The panels, the two workshops and the two staged readings of plays by the ensemble of Blindfaith Theatre Company all went wonderfully. I tiptoed between panels all morning, trying to catch a little of everything. Click through all of these pages on flickr for yourself and just see how happy everyone looks. All day the feedback was positive, people were smiling, the crowds were big, the weather was gorgeous and — I say this next comment as one who doesn’t believe in perfection– it was all absolutely perfect.

At six, after a full day of panels in two locations firing off at the top of every hour since ten a.m., Ben Tanzer and several out-of-towners gathered at the Fixx for another installation of one of his terribly fun podcasts, while Leah and I scurried around with our wonderful volunteers to turn the Fixx into the Mardi Gras-tastic NOLA party, as Leticia Gomes took it all in by camera, as Phil Gomes made a rad video in mere minutes because he’s that good. (Poor man, I was a little under-caffeinated when he found me; there were several outtakes.) TheFemGeek (Tiffany Tate) and Sawyer Lahr of Unscene Chicago were on hand all weekend, and Saturday was no exception— they caught everything and we’re all terribly excited to see their footage as well.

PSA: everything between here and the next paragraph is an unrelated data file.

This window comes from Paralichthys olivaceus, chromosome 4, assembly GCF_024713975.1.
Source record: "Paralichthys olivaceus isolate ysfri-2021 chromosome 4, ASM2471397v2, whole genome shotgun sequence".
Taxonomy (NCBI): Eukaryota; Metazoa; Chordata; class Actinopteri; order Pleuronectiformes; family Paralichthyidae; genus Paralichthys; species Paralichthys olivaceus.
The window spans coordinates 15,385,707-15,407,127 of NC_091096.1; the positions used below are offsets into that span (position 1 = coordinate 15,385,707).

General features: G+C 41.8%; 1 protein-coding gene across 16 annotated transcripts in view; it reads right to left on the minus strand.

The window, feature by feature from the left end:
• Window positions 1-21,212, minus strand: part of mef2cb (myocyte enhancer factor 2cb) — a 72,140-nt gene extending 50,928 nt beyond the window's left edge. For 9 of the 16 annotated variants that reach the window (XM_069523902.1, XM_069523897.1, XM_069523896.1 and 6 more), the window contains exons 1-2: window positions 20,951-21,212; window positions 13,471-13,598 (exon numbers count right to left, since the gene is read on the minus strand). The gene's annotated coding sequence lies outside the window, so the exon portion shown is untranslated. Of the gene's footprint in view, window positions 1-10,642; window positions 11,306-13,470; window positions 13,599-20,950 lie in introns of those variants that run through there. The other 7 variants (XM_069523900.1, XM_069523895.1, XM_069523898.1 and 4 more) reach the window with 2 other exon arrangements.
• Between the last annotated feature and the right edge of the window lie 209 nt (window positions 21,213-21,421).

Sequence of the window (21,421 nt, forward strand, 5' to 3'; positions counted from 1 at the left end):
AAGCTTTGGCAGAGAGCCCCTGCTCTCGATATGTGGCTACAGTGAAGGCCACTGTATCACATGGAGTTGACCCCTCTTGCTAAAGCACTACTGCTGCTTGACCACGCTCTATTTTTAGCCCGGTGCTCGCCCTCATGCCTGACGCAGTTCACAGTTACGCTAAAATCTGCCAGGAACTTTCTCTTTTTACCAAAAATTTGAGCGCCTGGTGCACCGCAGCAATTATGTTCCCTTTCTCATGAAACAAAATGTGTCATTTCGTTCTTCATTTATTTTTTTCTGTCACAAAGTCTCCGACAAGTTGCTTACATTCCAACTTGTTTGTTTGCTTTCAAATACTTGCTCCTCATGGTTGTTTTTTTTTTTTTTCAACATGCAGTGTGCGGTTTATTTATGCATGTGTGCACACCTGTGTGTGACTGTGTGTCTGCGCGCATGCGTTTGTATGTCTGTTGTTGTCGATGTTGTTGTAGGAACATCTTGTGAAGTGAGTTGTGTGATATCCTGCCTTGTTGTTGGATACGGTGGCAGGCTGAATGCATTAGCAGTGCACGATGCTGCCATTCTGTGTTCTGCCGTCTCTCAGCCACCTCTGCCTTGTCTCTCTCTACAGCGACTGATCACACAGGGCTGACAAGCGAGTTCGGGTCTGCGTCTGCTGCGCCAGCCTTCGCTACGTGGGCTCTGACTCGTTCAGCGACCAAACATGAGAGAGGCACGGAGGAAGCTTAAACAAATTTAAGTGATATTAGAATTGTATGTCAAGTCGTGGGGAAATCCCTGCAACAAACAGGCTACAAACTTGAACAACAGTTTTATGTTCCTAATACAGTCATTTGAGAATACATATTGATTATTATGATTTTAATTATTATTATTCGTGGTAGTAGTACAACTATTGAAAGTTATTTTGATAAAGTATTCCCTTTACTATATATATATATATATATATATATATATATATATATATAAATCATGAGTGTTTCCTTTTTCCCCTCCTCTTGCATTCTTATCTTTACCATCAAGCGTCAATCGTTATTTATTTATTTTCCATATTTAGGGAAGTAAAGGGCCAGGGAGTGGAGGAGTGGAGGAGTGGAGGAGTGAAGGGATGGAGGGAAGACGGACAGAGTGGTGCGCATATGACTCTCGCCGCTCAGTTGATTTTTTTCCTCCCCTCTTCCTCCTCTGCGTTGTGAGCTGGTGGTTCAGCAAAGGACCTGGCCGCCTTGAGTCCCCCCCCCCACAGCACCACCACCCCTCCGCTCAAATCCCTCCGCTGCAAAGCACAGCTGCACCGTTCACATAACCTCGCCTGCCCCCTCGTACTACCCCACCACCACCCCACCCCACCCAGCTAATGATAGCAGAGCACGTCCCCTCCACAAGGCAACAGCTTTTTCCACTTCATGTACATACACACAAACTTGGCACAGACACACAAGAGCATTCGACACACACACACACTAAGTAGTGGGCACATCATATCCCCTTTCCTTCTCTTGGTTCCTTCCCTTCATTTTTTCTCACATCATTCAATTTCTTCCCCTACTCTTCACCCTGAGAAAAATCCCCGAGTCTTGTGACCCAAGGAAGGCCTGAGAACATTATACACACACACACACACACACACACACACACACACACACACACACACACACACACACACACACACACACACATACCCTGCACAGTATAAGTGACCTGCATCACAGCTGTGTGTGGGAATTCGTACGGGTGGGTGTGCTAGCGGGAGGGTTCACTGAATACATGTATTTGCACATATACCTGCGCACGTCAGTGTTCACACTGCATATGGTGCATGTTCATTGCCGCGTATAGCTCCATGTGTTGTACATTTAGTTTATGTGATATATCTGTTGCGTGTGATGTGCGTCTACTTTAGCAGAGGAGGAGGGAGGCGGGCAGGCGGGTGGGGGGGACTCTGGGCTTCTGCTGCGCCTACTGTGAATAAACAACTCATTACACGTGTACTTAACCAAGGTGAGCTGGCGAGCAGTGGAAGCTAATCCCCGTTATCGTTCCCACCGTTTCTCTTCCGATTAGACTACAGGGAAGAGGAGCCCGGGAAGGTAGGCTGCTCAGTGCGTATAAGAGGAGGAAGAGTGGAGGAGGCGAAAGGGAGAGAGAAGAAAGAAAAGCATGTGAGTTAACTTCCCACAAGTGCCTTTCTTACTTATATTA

(Look at that buffet. All of those years of working for my Dad in the restaurant industry pays off when it comes time to throw a party, if I may toot my own horn for a moment.) By the by, big thank you to Nebraska Summer Writers’ Conference for sponsoring this fabulous party’s bites and sips.

And thank you Bubs, for this unexpected treat.